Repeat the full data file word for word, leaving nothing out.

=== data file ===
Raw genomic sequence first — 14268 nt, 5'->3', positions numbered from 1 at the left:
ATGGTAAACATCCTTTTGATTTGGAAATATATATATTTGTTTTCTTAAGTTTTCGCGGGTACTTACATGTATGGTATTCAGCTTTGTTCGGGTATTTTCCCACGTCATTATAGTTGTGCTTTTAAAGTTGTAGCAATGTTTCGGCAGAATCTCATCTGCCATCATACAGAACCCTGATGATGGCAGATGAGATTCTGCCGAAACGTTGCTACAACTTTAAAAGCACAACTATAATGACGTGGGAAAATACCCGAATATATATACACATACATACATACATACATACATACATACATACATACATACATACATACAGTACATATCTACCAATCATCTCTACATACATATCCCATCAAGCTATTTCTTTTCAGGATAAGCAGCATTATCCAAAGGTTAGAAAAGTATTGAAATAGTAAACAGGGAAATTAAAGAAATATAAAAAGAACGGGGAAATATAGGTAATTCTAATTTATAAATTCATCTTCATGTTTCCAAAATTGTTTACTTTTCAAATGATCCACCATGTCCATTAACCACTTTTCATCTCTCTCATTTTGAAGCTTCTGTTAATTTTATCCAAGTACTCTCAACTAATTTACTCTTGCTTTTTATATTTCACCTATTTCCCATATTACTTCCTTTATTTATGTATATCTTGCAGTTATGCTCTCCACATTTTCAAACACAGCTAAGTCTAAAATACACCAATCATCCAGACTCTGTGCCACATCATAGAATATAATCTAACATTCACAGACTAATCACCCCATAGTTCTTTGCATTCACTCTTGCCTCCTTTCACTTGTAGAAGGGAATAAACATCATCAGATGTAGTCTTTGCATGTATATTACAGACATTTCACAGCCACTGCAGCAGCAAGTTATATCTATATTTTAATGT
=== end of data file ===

Raw genomic sequence first — 14268 nt, 5'->3', positions numbered from 1 at the left:
ATGGTAAACATCCTTTTGATTTGGAAATATATATATTTGTTTTCTTAAGTTTTCGCGGGTACTTACATGTATGGTATTCAGCTTTGTTCGGGTATTTTCCCACGTCATTATAGTTGTGCTTTTAAAGTTGTAGCAATGTTTCGGCAGAATCTCATCTGCCATCATACAGAACCCTGATGATGGCAGATGAGATTCTGCCGAAACGTTGCTACAACTTTAAAAGCACAACTATAATGACGTGGGAAAATACCCGAATATATATACACATACATACATACATACATACATACATACATACATACATACATACATACAGTACATATCTACCAATCATCTCTACATACATATCCCATCAAGCTATTTCTTTTCAGGATAAGCAGCATTATCCAAAGGTTAGAAAAGTATTGAAATAGTAAACAGGGAAATTAAAGAAATATAAAAAGAACGGGGAAATATAGGTAATTCTAATTTATAAATTCATCTTCATGTTTCCAAAATTGTTTACTTTTCAAATGATCCACCATGTCCATTAACCACTTTTCATCTCTCTCATTTTGAAGCTTCTGTTAATTTTATCCAAGTACTCTCAACTAATTTACTCTTGCTTTTTATATTTCACCTATTTCCCATATTACTTCCTTTATTTATGTATATCTTGCAGTTATGCTCTCCACATTTTCAAACACAGCTAAGTCTAAAATACACCAATCATCCAGACTCTGTGCCACATCATAGAATATAATCTAACATTCACAGACTAATCACCCCATAGTTCTTTGCATTCACTCTTGCCTCCTTTCACTTGTAGAAGGGAATAAACATCATCAGATGTAGTCTTTGCATGTATATTACAGACATTTCACAGCCACTGCAGCAGCAAGTTATATCTATATTTTAATGT